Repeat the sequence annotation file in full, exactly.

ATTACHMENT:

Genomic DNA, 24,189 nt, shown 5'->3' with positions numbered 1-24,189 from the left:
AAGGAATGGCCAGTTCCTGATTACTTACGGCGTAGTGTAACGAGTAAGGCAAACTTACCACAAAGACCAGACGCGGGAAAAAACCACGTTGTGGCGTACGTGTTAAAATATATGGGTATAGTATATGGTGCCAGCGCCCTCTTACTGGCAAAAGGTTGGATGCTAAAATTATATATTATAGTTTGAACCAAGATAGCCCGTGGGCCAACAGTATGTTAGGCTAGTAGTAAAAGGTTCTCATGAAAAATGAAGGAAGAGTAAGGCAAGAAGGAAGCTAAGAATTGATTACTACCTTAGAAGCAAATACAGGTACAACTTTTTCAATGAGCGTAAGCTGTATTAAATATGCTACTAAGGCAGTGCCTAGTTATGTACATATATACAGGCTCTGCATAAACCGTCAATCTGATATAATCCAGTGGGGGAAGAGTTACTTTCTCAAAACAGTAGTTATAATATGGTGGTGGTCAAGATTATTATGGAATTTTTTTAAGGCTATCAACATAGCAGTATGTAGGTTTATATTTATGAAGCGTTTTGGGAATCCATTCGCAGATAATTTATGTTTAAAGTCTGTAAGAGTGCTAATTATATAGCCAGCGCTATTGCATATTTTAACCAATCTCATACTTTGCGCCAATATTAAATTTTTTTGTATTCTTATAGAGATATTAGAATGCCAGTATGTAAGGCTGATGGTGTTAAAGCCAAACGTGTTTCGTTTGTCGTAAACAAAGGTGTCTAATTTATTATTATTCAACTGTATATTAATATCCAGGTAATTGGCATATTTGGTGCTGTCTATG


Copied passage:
Genomic DNA, 24,189 nt, shown 5'->3' with positions numbered 1-24,189 from the left:
AAGGAATGGCCAGTTCCTGATTACTTACGGCGTAGTGTAACGAGTAAGGCAAACTTACCACAAAGACCAGACGCGGGAAAAAACCACGTTGTGGCGTACGTGTTAAAATATATGGGTATAGTATATGGTGCCAGCGCCCTCTTACTGGCAAAAGGTTGGATGCTAAAATTATATATTATAGTTTGAACCAAGATAGCCCGTGGGCCAACAGTATGTTAGGCTAGTAGTAAAAGGTTCTCATGAAAAATGAAGGAAGAGTAAGGCAAGAAGGAAGCTAAGAATTGATTACTACCTTAGAAGCAAATACAGGTACAACTTTTTCAATGAGCGTAAGCTGTATTAAATATGCTACTAAGGCAGTGCCTAGTTATGTACATATATACAGGCTCTGCATAAACCGTCAATCTGATATAATCCAGTGGGGGAAGAGTTACTTTCTCAAAACAGTAGTTATAATATGGTGGTGGTCAAGATTATTATGGAATTTTTTTAAGGCTATCAACATAGCAGTATGTAGGTTTATATTTATGAAGCGTTTTGGGAATCCATTCGCAGATAATTTATGTTTAAAGTCTGTAAGAGTGCTAATTATATAGCCAGCGCTATTGCATATTTTAACCAATCTCATACTTTGCGCCAATATTAAATTTTTTTGTATTCTTATAGAGATATTAGAATGCCAGTATGTAAGGCTGATGGTGTTAAAGCCAAACGTGTTTCGTTTGTCGTAAACAAAGGTGTCTAATTTATTATTATTCAACTGTATATTAATATCCAGGTAATTGGCATATTTGGTGCTGTCTATG